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Leveling Gantry

Discussion in 'CNC Mills/Routers' started by David Brenner, Nov 19, 2014.

  1. David Brenner

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  2. GrayUK

    GrayUK Master
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    Hi David.
    I know you're just getting started, but a couple of ideas came to mind with regard to a levelling type machine.
    I guess you plan to have your router mounted into a sled type of affair, and being able to slide it across the the face, on the gantry rails. Good idea, just make sure those rails are substantial, against flex in either direction, particularly up and down.
    How about gantry plates at each end, with slots, allowing you slide the Gantry up and down, and therefore set the required height manually. Build a spirit level into the gantry rails.
    Really basic, but you could always motorise it later.
    I know the trouble I've had in the past with regard to level the surface of an old table top. Something like this would have made my life a whole lot easier. However, you really do need to use it frequently to make it worthwhile.

    Good Luck :thumbsup:
    Keep us posted on the build.

    Gray
     
  3. David Brenner

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    Thanks Gray. I appreciate your input.
    You are correct that I'll be mounting the router on a sled that will sit in between the horizontal rails. I have those designed as two 20X60 v-slot. I am thinking that will be substantial enough to handle the weight of the router over the width of 48 inches without flexing.
    I eventually want to enable the gantry to be able to go up and down as you described. Do you think that replacing the corner bracing where the gantry connects to the vertical posts with wheels will render the joint unworkable?
    I like the idea of adding the level. I hadn't thought of that.
    Leveling Gantry2.JPG
     
  4. GrayUK

    GrayUK Master
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    Well to keep it simple and positive I was initially thinking of creating an oblong frame with the aluminium, X axis, joined with a piece at each end, similar to what you already have designed. Short enough to fall between a pair of gantry plates similar to what you see on our Forum. And yes to could motorise it easily like that.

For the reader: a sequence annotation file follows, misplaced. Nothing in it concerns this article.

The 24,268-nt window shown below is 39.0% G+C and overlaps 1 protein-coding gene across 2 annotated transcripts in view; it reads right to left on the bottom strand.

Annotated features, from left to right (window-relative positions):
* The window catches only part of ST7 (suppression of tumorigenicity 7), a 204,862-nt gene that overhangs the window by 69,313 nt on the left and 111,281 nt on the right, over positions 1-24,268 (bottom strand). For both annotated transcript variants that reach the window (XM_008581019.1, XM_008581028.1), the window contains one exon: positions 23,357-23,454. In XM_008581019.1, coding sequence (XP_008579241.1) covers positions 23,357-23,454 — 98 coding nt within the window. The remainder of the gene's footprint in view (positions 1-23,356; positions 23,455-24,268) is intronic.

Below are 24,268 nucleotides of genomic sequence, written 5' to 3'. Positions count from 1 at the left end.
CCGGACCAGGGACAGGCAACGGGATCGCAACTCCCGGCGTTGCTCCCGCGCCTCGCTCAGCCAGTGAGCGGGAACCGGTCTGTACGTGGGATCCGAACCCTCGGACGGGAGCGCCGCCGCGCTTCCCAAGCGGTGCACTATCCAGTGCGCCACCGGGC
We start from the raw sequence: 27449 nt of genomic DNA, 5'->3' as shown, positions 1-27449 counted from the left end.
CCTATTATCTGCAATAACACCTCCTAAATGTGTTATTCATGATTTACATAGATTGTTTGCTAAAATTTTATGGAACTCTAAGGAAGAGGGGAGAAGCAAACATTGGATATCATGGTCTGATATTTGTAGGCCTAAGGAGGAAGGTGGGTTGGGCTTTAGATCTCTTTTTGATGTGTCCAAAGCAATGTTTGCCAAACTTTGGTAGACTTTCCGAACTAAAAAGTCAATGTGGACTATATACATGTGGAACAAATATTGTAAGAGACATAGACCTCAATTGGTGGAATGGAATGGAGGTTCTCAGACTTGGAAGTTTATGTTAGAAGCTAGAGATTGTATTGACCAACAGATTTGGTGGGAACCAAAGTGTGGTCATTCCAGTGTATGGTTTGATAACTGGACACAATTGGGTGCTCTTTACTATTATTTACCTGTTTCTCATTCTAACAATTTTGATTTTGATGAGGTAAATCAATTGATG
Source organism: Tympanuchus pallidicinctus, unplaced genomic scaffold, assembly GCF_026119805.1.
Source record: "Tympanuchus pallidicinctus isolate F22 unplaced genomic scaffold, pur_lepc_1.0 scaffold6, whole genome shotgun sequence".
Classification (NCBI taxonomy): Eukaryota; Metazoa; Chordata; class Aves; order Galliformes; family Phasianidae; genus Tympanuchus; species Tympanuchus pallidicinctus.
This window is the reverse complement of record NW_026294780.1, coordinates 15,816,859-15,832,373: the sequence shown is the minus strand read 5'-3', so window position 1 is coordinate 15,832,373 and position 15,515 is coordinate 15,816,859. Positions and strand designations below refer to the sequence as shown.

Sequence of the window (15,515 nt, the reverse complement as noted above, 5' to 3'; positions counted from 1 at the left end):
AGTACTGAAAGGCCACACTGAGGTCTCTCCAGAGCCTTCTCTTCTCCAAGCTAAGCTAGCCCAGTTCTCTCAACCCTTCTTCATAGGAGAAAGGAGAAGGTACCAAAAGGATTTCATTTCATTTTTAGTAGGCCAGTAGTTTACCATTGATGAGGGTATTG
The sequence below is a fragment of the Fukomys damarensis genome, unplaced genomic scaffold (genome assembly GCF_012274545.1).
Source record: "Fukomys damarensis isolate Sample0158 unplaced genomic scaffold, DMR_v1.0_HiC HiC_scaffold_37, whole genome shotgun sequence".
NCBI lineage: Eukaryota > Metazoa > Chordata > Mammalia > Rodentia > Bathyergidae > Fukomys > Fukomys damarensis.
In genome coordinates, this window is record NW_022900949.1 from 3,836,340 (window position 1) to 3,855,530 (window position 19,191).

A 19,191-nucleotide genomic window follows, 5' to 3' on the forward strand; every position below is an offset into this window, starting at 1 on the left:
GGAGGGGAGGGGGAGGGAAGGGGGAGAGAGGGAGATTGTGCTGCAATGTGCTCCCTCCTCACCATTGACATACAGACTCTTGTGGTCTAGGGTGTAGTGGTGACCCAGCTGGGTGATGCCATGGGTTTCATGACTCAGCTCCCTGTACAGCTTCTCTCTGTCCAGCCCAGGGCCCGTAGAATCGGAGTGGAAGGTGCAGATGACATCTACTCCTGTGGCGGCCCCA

However, your rollers on your front to back lengths, ie, the Y axis, should each support a plate, its' height being, say the depth of your router plus whatever height you have in mind generally to level at, say up to 4" or 100mm depth.
    Fit two bolts, long enough to go through each of the aluminium pieces across the ends of the X axis, and through the slotted plate with tightening knobs and a couple of washers on the ends.
    To adjust the height just loosen of the knob, slide up or down the slot to the required height, at each side.

    There you go. If that makes any sense. :confused:
    Make sure you leave the ends open, and accessible, to be able to consider using it to level tables and doors, and many other applications.
    I just read on a Woodworking Magazine Site, that a guy has made this incredible table top, but can't figure out how to level it off, it being sooo long.
    You could make a much fancier one, and no doubt there will suggestions forthcoming on that point, but start simple, see if it works, and progress from there. :thumbsup:


    It has Great potential.
    Go for it!
    Gray
     
  5. jcoats

    jcoats New
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    David,

    http://www.thewoodwhisperer.com/videos/flattening-workbenches-and-wide-boards-with-a-router/

    Marc (the Wood Whisperer) has a great and simple (if not tedious) technique for flattening a workbench with a router and a few chunks of wood and some wire. Do you need to it to be level or flat. Flat with make it 'relatively level' but not necessarily 'level with the horizon'. I hope that makes sense.

    There are other great descriptions of 'how to' do this. If you want to do it with hand planes, find out about 'winding sticks' and how to make and use them. They are used to detect how 'flat' a board may or may not be related to a line on one end. Charles Schwarz (formerly of Popular Woodworking, currently with Lost Art Press) has some good articles that can be found online, but there are others too.

    Both of these techniques will let you get a workbench or lumber pretty flat with relative ease. You still must deal with wood movement due to temperature and humidity.

    Just a suggestion!

    Disclaimer: I am not affiliated with Marc or Charles, but I do enjoy the content they provide.
     

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